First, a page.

Arenas packed to the brim with knackered revellers, losing all composure as they danced to the bangin’ house jams of French hunks Xavier de Rosnay and Gaspard Augé. That was 2007. With Justice releasing their second album, Audio, Video, Disco this week, it’s worth wondering how the very DNA of North America’s electronic music scene has changed, and whether the French duo’s new album – less of a bass-thumping, distortion-heavy dancefloor assault, more of a laid-back, synthy pop affair with strong rock undercurrents – will find its share of vehement devotees.
Read our interview with Justice’s Augé in NIGHTLIFE.CA’s upcoming November issue, in which we look back on A Cross the Universe, the debaucherous road movie shot during the duo’s 2008 North American tour, their refusal to rely on tons of micro-samples for their sophomore spin, and their thoughts on partiers’ new dance genre of choice, dubstep. In the meantime, we share Augé’s coups de cœur, as he so gallically put it: what he fancies musically these days, when not listening to his own output ad infinitum in the lead-up to Justice’s 2012 world tour.
Todd Rundgren: “As far as artists who do it all, who produce everything themselves, he's the man. Because he’s a musical genius, he invented so many things, production-wise. His records aren’t perfect from an academic point of view, but it’s that leftfield, wonky vibe that appeals to us.”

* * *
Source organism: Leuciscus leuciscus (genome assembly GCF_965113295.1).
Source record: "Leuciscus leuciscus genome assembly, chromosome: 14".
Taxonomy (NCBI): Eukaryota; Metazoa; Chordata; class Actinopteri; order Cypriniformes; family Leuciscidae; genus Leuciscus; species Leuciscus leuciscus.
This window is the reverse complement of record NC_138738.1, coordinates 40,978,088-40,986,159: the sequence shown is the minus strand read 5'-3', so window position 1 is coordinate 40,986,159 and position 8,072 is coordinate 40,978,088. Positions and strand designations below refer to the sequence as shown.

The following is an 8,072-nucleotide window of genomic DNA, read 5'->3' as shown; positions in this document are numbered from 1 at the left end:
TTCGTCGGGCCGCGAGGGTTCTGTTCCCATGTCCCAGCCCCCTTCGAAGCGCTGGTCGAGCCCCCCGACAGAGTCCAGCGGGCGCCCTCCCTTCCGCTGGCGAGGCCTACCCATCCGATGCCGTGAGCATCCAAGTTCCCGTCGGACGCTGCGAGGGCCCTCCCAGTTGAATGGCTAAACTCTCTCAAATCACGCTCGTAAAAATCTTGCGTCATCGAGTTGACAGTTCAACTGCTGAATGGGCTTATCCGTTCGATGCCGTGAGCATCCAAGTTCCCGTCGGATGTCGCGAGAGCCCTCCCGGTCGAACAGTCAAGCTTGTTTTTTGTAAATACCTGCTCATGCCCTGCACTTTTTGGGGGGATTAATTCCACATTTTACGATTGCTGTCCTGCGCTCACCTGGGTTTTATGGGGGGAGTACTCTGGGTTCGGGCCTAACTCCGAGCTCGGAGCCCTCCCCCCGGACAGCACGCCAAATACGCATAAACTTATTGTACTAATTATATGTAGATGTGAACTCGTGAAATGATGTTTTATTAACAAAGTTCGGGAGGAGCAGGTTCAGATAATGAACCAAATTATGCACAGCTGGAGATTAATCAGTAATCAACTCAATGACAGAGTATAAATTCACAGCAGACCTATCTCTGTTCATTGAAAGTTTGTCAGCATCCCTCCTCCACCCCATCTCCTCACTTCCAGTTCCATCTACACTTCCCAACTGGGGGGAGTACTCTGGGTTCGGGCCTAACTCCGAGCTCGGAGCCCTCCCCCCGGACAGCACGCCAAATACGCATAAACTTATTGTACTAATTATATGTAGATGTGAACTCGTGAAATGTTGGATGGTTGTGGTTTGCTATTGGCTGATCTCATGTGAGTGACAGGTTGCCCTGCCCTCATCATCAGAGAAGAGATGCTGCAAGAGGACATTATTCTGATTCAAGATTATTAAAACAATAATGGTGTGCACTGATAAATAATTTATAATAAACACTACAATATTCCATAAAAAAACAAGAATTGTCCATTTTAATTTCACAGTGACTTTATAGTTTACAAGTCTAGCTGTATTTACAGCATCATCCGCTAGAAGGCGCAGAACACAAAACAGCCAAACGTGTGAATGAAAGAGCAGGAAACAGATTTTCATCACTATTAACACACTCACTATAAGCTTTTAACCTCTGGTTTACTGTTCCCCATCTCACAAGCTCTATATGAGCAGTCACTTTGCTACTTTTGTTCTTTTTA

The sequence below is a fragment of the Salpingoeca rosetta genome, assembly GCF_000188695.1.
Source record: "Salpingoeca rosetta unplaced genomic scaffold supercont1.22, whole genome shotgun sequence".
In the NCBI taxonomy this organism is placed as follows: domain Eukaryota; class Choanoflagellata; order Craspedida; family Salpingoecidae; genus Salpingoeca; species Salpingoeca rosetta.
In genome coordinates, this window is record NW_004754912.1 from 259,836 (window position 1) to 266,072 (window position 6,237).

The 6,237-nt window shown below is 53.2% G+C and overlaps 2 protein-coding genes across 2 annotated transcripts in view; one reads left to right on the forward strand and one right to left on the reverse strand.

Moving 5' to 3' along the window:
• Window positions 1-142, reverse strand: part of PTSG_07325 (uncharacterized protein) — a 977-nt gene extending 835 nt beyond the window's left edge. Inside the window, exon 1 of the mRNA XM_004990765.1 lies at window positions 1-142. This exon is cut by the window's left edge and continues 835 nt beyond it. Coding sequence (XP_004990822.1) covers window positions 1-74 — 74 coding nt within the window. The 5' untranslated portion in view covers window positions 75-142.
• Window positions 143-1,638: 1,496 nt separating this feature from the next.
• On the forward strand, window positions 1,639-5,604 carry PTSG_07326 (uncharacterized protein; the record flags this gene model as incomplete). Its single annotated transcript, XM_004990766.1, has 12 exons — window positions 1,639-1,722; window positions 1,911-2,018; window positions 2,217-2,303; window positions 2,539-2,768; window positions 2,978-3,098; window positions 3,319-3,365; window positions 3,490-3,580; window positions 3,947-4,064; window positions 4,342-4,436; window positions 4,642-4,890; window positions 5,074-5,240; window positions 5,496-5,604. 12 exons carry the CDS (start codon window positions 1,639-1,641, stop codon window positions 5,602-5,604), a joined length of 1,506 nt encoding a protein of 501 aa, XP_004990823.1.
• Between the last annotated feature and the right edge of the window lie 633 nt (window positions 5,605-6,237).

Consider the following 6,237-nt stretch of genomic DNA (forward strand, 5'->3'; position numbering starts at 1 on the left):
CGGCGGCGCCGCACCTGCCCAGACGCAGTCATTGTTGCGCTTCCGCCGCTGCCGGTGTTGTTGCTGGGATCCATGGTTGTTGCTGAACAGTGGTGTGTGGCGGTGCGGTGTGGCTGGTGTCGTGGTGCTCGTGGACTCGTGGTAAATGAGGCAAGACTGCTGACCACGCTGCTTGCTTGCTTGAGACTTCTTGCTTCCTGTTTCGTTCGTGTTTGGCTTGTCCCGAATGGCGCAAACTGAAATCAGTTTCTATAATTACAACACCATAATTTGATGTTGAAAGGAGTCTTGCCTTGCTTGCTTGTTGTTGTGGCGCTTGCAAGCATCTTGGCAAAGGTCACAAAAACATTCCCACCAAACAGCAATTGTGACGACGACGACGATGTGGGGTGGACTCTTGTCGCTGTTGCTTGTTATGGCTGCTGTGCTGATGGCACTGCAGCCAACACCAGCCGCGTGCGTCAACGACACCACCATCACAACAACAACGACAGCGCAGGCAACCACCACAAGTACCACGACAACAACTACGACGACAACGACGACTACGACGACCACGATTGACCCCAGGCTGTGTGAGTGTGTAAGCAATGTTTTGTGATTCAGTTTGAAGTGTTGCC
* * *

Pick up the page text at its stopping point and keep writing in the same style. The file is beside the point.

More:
Giorgio Moroder: “For all his classical music influences, and for that mélange of disco, pop, electronic and classical music.”
Electric Light Orchestra: “I don’t know how they’re perceived in the U.S. and Canada, but I get the feeling that for many people, it’s very, very cheesy, and that they got majorly slammed by critics. But for us, they’re part of the best groups in the world. They also do everything themselves, and their music is very…emotional!”
The Rapture: “I really like their new album, which was produced by Philippe Zdar, who’s also behind Phoenix and Housse de Racket.
Yellow Magic Orchestra: “It’s the Japanese group from Sakamoto. They’re kind of Japan’s answer to Kraftwerk, and the guys also do everything themselves, with lots of synths and drum machines. They also have this epic, romantic component that really appeals to us.”
Audio, Video, Disco | Available on October 25 | myspace.com/etjusticepourtous